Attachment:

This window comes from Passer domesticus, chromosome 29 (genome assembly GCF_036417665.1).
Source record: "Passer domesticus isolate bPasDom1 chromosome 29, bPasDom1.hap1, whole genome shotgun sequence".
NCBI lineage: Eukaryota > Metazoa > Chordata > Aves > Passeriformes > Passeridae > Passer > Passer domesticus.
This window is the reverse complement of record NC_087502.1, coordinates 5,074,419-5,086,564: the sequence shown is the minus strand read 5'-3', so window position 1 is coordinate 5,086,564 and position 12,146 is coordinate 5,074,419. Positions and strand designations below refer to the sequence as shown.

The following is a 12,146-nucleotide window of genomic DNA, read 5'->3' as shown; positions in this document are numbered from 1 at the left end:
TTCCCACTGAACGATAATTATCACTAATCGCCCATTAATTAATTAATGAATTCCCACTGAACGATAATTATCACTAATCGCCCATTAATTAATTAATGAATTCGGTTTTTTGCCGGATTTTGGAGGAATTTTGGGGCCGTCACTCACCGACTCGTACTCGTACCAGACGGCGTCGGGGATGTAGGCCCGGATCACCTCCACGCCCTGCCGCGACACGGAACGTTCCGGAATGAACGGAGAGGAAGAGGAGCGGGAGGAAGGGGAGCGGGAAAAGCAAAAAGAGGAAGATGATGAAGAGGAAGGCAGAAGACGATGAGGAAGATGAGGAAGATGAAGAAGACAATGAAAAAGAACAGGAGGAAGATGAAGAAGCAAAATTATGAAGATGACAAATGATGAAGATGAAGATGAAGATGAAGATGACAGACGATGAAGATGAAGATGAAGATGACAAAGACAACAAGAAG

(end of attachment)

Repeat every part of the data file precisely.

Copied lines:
This window comes from Passer domesticus, chromosome 29 (genome assembly GCF_036417665.1).
Source record: "Passer domesticus isolate bPasDom1 chromosome 29, bPasDom1.hap1, whole genome shotgun sequence".
NCBI lineage: Eukaryota > Metazoa > Chordata > Aves > Passeriformes > Passeridae > Passer > Passer domesticus.
This window is the reverse complement of record NC_087502.1, coordinates 5,074,419-5,086,564: the sequence shown is the minus strand read 5'-3', so window position 1 is coordinate 5,086,564 and position 12,146 is coordinate 5,074,419. Positions and strand designations below refer to the sequence as shown.

The following is a 12,146-nucleotide window of genomic DNA, read 5'->3' as shown; positions in this document are numbered from 1 at the left end:
TTCCCACTGAACGATAATTATCACTAATCGCCCATTAATTAATTAATGAATTCCCACTGAACGATAATTATCACTAATCGCCCATTAATTAATTAATGAATTCGGTTTTTTGCCGGATTTTGGAGGAATTTTGGGGCCGTCACTCACCGACTCGTACTCGTACCAGACGGCGTCGGGGATGTAGGCCCGGATCACCTCCACGCCCTGCCGCGACACGGAACGTTCCGGAATGAACGGAGAGGAAGAGGAGCGGGAGGAAGGGGAGCGGGAAAAGCAAAAAGAGGAAGATGATGAAGAGGAAGGCAGAAGACGATGAGGAAGATGAGGAAGATGAAGAAGACAATGAAAAAGAACAGGAGGAAGATGAAGAAGCAAAATTATGAAGATGACAAATGATGAAGATGAAGATGAAGATGAAGATGACAGACGATGAAGATGAAGATGAAGATGACAAAGACAACAAGAAG